2015 Booker Prize Winner: A Brief History of Seven Killings by Marlon James

Author Marlon James was awarded the 2015 Man Booker Prize for his novel A Brief History of Seven Killings on October 13 in London. The book, which tops 600 pages, is about the attempted assassination of Bob Marley in the 1970s. Its plot spans 3 decades and features 75 characters. Michael Wood, chair of the Booker Prize committee, described the book as the "most exciting" book on the shortlist, as well as being "full of surprises," "very violent," and "full of swearing".

James is the first Jamaican author to win the prize. This is only the second year that the prize has been open to all authors writing in English.

National Kale Day!

Today is National Kale Day! A day to celebrate the joy that is kale. Yes, there seems to be a "day" for everything. Kale has been a much talked about superfood the past few years, and to top it all off the veg community went a bit nuts when Beyoncé wore a kale sweatshirt in a music video.

Kale can be eaten cooked or raw in a variety of ways in place of lettuce or spinach to spice things up a bit. If you’re still skeptical, there are many varieties to choose from as far as taste goes – curly, purple, Russian, dinosaur?! Which will be on your plate today? Here are some books that feature this leafy green vegetable in a variety of recipes that will help you find out just how you like your kale.

Kale: The complete guide to the world's most powerful superfood

Kale the everyday superfood: 150 nutritious recipes to delight every kind of eater

Brassicas: Cooking the world's healthiest vegetables : kale, cauliflower, broccoli, brussels sprouts and more

Wild about greens: 125 delectable vegan recipes for kale, collards, arugula, bok choy, and other leafy veggies everyone loves

In addition to checking out books, you can also check out a kale art print from AADL’s growing art print collection! There over 700 prints in the catalog to choose from to check out! Artprize Kale is by local artist Carol Evert and would look great hanging in your house.

Do you have any favorite kale recipes!

Henning Mankell, Author of the Wallander Series, Dies at Age 67

Swedish author Henning Mankell died in Sweden this morning after a battle with cancer. Mankell was best known for his crime novels featuring Inspector Kurt Wallander, whose depression and unhealthy lifestyle made him a relatable, if dour, protagonist. The Wallander series begins with the award-winning Faceless Killers and ends with The Troubled Man, and Wallander's retirement from the police force and his slide into dementia.

Mankell was at the forefront of the Swedish crime popularity wave, combining his complicated and flawed detective with suspenseful puzzles and themes of social justice. Mankell used the murders Wallander investigated in small town Ystad to explore issues ranging from human trafficking or xenophobia. While best known for Wallander, Mankell wrote dozens of novels and plays, and was active as an artistic director in a theater in Mozambique, where he also had a home. He was extremely political, and often active in controversial causes.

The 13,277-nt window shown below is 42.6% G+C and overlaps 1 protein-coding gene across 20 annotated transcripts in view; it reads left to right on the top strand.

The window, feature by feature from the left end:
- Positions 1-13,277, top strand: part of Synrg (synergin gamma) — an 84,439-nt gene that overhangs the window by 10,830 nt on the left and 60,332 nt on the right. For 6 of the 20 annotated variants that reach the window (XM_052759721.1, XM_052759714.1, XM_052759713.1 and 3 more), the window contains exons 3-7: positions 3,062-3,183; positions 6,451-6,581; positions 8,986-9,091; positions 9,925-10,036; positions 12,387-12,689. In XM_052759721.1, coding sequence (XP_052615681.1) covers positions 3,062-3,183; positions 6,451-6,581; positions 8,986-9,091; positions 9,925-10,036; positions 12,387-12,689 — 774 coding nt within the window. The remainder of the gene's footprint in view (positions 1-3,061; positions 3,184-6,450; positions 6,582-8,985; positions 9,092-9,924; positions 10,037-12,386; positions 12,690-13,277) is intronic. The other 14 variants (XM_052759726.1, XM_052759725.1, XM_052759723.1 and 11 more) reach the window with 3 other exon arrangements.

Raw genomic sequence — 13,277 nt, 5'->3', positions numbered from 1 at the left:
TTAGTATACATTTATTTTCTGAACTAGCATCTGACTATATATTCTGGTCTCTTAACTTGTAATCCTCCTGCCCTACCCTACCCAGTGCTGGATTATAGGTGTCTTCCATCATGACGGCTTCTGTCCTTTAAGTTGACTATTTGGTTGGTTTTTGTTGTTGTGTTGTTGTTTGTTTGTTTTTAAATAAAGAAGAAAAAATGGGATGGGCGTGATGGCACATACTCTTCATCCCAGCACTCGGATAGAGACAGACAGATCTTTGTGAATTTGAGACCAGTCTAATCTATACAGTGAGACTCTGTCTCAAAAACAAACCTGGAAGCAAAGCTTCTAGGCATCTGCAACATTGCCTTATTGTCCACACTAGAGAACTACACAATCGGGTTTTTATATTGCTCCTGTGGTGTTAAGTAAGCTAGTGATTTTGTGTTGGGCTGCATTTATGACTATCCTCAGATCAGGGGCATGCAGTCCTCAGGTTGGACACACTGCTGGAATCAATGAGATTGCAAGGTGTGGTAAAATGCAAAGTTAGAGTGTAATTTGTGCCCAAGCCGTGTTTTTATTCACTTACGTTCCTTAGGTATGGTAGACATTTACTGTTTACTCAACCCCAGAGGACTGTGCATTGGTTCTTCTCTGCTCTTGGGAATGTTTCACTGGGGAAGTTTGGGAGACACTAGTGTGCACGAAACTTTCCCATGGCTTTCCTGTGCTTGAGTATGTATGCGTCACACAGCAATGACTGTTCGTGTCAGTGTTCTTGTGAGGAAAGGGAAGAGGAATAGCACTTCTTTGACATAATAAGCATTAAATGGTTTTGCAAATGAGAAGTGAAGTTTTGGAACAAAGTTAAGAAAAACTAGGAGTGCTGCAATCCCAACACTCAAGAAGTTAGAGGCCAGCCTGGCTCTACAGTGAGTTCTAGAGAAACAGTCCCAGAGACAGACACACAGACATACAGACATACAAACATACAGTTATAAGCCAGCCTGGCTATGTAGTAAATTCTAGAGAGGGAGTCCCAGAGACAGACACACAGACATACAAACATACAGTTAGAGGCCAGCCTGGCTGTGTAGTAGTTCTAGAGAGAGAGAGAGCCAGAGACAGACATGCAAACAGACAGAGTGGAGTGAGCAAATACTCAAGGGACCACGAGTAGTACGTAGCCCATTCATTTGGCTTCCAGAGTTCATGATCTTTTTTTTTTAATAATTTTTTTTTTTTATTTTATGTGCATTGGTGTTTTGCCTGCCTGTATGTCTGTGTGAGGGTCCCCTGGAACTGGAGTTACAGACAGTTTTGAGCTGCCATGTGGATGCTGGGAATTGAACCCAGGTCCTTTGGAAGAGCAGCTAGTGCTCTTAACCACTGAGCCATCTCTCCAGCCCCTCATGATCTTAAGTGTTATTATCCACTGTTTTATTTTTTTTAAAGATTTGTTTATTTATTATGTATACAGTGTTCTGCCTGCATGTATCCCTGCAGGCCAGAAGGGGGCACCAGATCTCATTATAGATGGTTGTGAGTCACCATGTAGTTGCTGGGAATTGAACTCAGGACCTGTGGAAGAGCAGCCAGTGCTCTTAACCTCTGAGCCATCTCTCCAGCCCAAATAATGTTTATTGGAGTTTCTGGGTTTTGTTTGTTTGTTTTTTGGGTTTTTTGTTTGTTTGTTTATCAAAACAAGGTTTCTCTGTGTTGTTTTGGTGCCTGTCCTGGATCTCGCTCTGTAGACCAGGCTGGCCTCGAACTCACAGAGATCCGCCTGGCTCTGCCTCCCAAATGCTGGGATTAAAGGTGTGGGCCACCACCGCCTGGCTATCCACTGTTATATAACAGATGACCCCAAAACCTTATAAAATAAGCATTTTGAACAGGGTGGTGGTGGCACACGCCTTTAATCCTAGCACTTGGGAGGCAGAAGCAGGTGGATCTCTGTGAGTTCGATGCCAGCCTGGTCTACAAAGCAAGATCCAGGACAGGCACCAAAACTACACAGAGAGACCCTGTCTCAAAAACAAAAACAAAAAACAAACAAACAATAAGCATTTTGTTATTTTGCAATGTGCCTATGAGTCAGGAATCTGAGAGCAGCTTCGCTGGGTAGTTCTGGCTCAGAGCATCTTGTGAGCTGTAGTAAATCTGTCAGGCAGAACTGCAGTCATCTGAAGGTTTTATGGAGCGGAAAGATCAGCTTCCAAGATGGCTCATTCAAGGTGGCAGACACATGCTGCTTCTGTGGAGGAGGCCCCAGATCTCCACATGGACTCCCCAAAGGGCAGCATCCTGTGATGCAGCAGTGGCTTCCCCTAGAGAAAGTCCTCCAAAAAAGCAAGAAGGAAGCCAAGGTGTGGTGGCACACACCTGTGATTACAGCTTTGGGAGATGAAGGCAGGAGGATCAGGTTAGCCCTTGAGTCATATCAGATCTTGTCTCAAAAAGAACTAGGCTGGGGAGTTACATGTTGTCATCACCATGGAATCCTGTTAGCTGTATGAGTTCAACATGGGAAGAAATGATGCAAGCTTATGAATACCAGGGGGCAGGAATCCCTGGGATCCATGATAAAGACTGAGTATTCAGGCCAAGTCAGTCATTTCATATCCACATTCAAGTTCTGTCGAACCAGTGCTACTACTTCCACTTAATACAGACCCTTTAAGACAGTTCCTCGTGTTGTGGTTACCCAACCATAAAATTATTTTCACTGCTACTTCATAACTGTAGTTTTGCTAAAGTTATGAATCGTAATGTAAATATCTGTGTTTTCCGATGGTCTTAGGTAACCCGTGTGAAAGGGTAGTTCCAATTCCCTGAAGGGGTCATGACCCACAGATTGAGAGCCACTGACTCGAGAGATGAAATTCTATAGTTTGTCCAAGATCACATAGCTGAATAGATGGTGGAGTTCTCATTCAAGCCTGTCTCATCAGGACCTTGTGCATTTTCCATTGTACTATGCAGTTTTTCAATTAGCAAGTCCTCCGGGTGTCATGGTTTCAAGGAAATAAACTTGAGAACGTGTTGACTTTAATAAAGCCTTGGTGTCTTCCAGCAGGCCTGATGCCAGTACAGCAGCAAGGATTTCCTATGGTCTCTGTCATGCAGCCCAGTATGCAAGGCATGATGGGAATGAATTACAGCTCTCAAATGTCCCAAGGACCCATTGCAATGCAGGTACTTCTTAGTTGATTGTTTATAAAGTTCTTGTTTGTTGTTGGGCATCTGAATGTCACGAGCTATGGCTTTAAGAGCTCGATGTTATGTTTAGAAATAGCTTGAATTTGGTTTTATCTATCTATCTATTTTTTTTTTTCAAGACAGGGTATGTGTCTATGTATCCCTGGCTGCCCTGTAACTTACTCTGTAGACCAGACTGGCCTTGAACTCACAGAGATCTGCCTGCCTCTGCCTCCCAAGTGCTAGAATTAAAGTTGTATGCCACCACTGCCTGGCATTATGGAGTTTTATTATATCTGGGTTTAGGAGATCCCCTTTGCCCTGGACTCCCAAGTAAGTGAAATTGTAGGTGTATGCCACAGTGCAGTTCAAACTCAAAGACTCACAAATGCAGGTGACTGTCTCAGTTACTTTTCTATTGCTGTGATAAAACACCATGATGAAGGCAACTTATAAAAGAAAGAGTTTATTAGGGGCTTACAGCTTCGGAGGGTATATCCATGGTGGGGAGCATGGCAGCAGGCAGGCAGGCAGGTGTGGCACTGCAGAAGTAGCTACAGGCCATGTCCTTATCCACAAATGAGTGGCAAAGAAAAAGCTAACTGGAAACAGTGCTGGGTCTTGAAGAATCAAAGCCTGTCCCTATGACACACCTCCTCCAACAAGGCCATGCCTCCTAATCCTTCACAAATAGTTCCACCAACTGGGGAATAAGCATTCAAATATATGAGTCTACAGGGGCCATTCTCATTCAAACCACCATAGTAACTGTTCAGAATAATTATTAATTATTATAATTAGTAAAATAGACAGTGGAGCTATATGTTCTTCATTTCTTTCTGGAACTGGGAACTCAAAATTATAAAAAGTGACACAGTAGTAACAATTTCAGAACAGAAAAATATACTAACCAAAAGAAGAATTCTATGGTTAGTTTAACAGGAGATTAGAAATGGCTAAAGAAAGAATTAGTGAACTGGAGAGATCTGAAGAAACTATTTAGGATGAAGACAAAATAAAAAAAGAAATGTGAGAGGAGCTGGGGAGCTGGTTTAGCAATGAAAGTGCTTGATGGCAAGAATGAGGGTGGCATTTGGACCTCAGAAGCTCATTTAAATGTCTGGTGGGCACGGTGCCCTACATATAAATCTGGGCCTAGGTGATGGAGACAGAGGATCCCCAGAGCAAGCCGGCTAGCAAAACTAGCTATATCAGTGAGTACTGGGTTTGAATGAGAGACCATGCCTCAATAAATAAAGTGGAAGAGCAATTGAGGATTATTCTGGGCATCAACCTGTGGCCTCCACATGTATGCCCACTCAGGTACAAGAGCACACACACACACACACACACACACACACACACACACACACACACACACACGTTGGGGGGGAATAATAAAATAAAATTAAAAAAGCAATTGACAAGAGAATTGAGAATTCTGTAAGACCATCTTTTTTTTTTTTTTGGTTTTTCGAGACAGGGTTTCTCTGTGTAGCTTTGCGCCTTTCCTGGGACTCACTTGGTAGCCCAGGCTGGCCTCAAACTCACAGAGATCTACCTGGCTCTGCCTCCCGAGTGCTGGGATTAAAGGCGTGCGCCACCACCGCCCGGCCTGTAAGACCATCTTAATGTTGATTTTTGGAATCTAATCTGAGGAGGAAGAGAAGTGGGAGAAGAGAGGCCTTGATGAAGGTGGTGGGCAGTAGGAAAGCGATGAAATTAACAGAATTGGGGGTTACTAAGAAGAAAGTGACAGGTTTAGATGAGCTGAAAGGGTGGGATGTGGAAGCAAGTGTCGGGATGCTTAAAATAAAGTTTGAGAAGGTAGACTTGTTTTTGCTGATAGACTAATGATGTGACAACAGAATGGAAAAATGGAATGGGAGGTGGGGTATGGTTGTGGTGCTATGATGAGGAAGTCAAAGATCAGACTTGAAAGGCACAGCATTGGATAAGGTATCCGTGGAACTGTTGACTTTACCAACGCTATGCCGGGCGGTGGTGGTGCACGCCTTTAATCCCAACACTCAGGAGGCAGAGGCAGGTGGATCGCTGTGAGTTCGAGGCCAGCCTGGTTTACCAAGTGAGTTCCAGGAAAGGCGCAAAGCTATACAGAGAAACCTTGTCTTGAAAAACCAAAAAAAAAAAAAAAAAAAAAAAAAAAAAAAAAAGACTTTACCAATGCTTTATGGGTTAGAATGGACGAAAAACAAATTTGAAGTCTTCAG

Fans who miss Mankell's complex plots and thoughtful characters might explore the screen adaptations of his work. Kenneth Branagh leads an English language adaptation of the Wallander series for the BBC. There are also two Swedish adaptations, an original adaptation starring Rolf Lassgard and a later series of TV films starring Krister Henriksson.

The Little Gardener is a treat!

Oh my goodness! What a treat of a new picture book. The Little Gardener, written and illustrated by Emily Hughes, is completely charming. An unnamed miniature boy lives and works in a giant, colorful garden with his little worm friend. The two tend to the garden and get their food and shelter from it. But such little creatures working in such a big garden get tired! The tiny boy and the worm get more and more worn out and their garden starts to wilt and die. One evening, the little boy makes a tiny wish… for just a bit of help. Then he and his worm buddy fall asleep. They are so tired that they sleep all day… all week… all month! While they are sleeping a human girl sees one of the beautiful flowers that is growing in the garden and gets inspired to tend to the garden herself. She waters and weeds and makes everything healthy again! When the tiny boy wakes up, he is rejuvenated and amazed. His garden is flourishing again! He happily goes back to work at his labor of love. The beautiful illustrations and simple, carefully worded text really make this a wonderful picture book, both for young readers... and the adults reading to them!

Parent’s Corner: Are we Facebook friends?

In this day and age things are different than when we were kids. Your child is ten and wants their own iPhone. After you take a photo of your four year old with your phone, the child instantly asks “are you going to put that on Facebook?” And let’s not forget the kid who walks around “air hashtagging” when he’s not even sure what Twitter is. How do you as a parent or caregiver guide children along in this screen-driven world?

The Parent Shelf is located in the downtown youth area, and here is where you’ll find a variety of parent-child related books on a multitude of topics- including everything from food and nutrition to potty training to time-outs to homework. These books are available for checkout and can be found in the catalog when searching “parent shelf.” And there are many on the topic of the digital age and children. Here are a few to get you started:

Screen-smart parenting: How to find balance and benefit in your child's use of social media, apps, and digital devices

Reset your child's brain: A four-week plan to end meltdowns, raise grades, and boost social skills by reversing the effects of electronic screen-time

Growing up social: Raising relational kids in a screen-driven world

Talking back to Facebook: A common sense guide to raising kids in the digital age

And if you’re looking to research more on navigating cyberspace and children, there are plenty more books to choose from.

It's Banned Books Week! Sept. 27 - Oct. 3